Even that’s beside the point. To actually go as far as to arrest a 90 year-old and two pastors over this seems beyond excessive.

So, time for a site stats update – I know you all look forward to these with glee.

I’m not going to be quite so in-depth (as the level of statistical detail grows, the simpler these posts will be). In terms of the international scene, the UK, US and Australia are comfortable in the top three, with a big gap between Australia and Canada, in fourth place. My site now has views from nearly 50 different countries – including a rather impressive Eastern European following!

In terms of website referrals, Stardestroyer.net is a comfortable lead with Search Engines holding a narrow lead over Big Footy. People have visited my site from a number of different locations, including Twitter, Facebook, iMDB and Starfleet Jedi.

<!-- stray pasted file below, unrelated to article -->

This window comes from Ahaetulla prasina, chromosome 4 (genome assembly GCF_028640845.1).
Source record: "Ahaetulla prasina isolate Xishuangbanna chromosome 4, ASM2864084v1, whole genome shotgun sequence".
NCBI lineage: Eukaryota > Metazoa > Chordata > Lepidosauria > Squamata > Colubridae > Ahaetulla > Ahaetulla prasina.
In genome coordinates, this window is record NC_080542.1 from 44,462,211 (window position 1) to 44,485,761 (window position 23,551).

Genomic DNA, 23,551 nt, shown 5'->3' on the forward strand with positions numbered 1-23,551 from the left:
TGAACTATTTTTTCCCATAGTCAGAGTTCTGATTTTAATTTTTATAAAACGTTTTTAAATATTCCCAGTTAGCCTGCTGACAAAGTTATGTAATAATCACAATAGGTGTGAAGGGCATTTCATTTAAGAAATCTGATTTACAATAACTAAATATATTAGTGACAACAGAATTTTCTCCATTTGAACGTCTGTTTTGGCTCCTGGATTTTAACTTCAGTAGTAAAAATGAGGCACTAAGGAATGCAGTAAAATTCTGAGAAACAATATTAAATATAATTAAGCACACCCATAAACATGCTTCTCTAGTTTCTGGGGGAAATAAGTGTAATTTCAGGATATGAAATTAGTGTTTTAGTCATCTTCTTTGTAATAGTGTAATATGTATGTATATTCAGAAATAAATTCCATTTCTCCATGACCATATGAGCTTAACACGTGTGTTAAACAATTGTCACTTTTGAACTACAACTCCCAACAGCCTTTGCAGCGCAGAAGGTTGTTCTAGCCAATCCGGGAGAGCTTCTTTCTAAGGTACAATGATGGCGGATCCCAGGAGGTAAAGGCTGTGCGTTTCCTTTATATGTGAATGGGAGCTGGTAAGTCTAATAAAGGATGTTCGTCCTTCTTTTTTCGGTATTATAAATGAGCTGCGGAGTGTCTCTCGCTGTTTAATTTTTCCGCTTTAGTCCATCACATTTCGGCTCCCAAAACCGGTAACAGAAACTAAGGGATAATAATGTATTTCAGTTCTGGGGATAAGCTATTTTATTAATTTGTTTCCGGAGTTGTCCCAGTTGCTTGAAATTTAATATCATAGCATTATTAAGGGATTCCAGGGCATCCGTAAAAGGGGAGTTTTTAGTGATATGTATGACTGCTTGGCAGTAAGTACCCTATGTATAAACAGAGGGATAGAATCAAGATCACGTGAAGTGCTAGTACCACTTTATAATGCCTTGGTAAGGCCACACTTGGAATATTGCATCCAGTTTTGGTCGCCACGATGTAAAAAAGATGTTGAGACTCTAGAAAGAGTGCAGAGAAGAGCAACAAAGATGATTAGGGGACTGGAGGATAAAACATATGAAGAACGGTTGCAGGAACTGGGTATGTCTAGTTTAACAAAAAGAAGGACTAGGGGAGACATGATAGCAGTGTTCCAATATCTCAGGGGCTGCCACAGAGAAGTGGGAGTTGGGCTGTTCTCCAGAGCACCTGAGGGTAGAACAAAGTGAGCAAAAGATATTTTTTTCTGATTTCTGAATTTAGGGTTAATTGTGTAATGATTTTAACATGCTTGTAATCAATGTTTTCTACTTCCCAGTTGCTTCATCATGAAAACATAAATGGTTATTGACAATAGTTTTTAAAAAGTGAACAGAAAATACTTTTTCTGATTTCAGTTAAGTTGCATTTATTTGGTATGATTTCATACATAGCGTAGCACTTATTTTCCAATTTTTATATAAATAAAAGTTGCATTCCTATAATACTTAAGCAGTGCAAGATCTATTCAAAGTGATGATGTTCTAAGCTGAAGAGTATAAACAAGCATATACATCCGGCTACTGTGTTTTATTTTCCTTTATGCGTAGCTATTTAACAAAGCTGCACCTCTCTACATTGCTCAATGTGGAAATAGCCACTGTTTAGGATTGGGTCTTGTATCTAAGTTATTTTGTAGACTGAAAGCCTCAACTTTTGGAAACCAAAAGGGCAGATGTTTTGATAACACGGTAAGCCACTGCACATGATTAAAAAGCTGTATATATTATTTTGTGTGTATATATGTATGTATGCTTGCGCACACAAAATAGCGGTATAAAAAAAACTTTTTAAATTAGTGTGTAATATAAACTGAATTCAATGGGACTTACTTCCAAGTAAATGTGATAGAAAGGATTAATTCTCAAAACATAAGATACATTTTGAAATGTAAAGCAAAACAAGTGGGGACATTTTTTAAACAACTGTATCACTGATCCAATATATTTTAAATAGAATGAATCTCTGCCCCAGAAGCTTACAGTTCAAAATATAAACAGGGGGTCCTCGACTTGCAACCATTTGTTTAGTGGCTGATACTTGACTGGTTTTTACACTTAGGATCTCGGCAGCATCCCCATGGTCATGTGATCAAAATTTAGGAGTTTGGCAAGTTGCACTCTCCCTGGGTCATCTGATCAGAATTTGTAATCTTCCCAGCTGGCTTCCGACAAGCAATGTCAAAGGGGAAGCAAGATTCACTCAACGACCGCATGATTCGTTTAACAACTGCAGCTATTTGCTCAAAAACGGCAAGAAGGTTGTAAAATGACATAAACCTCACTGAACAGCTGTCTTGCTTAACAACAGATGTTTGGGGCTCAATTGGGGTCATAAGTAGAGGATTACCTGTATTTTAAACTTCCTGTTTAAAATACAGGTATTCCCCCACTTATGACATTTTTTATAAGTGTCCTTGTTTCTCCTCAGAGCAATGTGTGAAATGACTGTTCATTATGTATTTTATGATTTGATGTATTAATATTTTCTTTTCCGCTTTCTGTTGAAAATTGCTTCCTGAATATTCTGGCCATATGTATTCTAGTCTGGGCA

I still plan to add a video blog to the site eventually – it’s a case of finding the time to record my videos, as well as picking subjects that might actually be of interest to people!



(Nico Rosberg leads Lewis Hamilton into the first corner at the US Grand Prix in Austin, Texas)

So, three weeks on from a muted Russian Grand Prix (both on and off the track), Formula 1 rolled into the USA, traditionally not a country noted for its enthusiastic response to F1, but judging from the reaction of the fans, its popularity is certainly on the up!

Not that Formula 1 didn’t arrive in Austin free from troubles. The Marussia and Caterham teams (both usually at the back of the grid) went into administration last week, and as a result, were absent from the race. Talk of different ways to share F1’s considerable wealth was rife, and there was the possibility of some teams staging a boycott of the race – which thankfully did not come to pass.